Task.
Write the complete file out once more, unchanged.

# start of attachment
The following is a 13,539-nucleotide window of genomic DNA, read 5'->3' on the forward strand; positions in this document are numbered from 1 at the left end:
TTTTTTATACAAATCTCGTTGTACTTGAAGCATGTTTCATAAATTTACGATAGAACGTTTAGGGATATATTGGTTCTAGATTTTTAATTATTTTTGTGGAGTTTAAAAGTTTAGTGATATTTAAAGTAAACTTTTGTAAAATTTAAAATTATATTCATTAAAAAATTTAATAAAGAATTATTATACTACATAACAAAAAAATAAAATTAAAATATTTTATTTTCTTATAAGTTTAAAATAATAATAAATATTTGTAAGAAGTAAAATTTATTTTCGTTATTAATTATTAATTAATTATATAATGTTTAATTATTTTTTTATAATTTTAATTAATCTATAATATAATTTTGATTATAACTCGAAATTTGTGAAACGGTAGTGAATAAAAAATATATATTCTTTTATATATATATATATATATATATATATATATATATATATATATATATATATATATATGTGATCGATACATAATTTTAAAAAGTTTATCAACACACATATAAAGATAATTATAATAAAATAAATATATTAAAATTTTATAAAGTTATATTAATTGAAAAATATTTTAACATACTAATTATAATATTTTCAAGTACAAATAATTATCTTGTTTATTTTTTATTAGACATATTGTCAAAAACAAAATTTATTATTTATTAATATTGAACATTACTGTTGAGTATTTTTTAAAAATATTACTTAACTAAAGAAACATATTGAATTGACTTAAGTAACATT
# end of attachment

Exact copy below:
The following is a 13,539-nucleotide window of genomic DNA, read 5'->3' on the forward strand; positions in this document are numbered from 1 at the left end:
TTTTTTATACAAATCTCGTTGTACTTGAAGCATGTTTCATAAATTTACGATAGAACGTTTAGGGATATATTGGTTCTAGATTTTTAATTATTTTTGTGGAGTTTAAAAGTTTAGTGATATTTAAAGTAAACTTTTGTAAAATTTAAAATTATATTCATTAAAAAATTTAATAAAGAATTATTATACTACATAACAAAAAAATAAAATTAAAATATTTTATTTTCTTATAAGTTTAAAATAATAATAAATATTTGTAAGAAGTAAAATTTATTTTCGTTATTAATTATTAATTAATTATATAATGTTTAATTATTTTTTTATAATTTTAATTAATCTATAATATAATTTTGATTATAACTCGAAATTTGTGAAACGGTAGTGAATAAAAAATATATATTCTTTTATATATATATATATATATATATATATATATATATATATATATATATATATATATATGTGATCGATACATAATTTTAAAAAGTTTATCAACACACATATAAAGATAATTATAATAAAATAAATATATTAAAATTTTATAAAGTTATATTAATTGAAAAATATTTTAACATACTAATTATAATATTTTCAAGTACAAATAATTATCTTGTTTATTTTTTATTAGACATATTGTCAAAAACAAAATTTATTATTTATTAATATTGAACATTACTGTTGAGTATTTTTTAAAAATATTACTTAACTAAAGAAACATATTGAATTGACTTAAGTAACATT